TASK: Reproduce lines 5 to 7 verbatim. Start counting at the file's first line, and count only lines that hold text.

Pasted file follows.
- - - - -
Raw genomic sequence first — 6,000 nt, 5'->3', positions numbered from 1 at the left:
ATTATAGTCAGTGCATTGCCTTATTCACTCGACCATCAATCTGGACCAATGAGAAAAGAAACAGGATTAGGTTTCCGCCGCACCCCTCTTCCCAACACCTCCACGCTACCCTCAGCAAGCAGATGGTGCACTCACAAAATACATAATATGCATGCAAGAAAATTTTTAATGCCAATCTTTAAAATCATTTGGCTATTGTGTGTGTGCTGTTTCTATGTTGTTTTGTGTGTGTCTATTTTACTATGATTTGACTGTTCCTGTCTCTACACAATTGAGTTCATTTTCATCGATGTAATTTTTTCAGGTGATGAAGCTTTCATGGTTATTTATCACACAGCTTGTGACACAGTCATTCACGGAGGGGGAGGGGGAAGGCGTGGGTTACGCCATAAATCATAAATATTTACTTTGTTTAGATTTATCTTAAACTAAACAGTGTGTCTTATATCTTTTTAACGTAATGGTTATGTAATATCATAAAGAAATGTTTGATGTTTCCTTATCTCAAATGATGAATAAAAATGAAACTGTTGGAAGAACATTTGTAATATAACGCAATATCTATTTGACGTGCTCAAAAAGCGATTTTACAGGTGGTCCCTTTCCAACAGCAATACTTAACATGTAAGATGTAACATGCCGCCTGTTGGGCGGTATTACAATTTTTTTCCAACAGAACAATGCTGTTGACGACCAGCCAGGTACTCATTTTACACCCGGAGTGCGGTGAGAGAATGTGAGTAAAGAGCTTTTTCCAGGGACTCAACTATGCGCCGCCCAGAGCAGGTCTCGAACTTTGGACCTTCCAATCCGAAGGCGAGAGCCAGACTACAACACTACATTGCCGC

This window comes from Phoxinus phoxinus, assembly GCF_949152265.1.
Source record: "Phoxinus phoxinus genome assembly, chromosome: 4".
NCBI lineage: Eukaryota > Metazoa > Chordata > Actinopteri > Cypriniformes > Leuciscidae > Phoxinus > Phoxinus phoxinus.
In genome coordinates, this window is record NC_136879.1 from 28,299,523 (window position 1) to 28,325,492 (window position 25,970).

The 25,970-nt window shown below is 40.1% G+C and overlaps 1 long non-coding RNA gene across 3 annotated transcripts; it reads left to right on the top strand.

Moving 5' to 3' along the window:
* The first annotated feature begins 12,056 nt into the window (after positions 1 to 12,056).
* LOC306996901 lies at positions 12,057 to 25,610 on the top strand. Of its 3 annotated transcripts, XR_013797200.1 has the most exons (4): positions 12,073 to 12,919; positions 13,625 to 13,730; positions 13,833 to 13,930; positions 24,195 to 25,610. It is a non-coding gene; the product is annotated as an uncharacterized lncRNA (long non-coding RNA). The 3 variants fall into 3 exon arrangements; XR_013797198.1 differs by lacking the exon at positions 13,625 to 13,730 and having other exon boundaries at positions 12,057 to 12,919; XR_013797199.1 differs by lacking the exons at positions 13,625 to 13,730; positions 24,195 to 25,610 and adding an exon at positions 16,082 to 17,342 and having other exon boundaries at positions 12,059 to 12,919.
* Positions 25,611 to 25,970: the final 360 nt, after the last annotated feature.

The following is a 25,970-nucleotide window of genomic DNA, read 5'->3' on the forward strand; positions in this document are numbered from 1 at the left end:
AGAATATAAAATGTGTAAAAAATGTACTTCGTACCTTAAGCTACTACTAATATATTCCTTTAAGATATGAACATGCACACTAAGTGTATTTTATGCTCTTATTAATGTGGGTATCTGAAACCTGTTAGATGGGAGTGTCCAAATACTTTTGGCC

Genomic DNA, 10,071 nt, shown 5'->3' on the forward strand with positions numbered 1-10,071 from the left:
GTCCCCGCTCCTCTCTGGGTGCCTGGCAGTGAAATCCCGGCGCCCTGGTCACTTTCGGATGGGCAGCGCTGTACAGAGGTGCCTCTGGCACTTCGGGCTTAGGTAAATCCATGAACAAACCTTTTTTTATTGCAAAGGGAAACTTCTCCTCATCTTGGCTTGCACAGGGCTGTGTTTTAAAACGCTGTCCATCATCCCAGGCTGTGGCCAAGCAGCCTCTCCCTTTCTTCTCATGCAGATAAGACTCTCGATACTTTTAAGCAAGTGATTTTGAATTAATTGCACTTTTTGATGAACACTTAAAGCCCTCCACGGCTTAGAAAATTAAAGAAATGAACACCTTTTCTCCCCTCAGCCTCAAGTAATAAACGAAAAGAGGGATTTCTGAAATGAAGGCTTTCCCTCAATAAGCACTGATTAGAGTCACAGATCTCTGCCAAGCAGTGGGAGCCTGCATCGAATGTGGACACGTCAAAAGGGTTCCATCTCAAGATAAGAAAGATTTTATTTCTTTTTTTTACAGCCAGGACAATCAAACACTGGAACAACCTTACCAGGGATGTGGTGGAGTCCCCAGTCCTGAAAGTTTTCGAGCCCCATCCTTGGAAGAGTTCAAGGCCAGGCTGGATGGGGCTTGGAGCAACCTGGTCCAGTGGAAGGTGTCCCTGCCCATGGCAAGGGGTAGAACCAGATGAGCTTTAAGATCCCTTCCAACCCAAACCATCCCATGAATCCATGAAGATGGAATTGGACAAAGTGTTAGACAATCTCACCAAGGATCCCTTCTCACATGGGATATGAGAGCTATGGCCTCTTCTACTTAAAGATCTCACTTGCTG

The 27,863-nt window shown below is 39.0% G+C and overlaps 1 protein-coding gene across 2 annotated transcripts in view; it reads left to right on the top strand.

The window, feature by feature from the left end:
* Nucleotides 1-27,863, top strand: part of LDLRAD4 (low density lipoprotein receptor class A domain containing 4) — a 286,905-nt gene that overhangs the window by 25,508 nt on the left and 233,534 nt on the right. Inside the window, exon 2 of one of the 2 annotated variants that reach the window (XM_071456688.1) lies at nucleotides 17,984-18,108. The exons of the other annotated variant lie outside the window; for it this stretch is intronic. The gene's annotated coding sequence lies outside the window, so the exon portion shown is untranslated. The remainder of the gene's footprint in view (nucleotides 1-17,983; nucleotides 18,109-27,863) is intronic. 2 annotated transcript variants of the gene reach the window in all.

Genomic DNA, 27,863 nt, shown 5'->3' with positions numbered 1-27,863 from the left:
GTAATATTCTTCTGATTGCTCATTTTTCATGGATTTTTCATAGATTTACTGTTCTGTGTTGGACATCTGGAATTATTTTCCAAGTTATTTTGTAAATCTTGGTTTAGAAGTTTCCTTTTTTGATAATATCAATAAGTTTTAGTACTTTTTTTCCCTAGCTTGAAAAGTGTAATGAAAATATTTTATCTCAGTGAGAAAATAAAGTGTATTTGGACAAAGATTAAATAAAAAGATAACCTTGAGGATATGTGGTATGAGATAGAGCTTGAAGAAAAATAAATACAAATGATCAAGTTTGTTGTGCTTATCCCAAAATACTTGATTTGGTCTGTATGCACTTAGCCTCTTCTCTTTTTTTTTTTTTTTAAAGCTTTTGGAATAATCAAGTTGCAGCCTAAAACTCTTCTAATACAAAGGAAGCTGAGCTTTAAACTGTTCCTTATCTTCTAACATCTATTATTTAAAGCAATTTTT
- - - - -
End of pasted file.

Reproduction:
NCBI lineage: Eukaryota > Metazoa > Chordata > Actinopteri > Cypriniformes > Leuciscidae > Phoxinus > Phoxinus phoxinus.
In genome coordinates, this window is record NC_136879.1 from 28,299,523 (window position 1) to 28,325,492 (window position 25,970).

The 25,970-nt window shown below is 40.1% G+C and overlaps 1 long non-coding RNA gene across 3 annotated transcripts; it reads left to right on the top strand.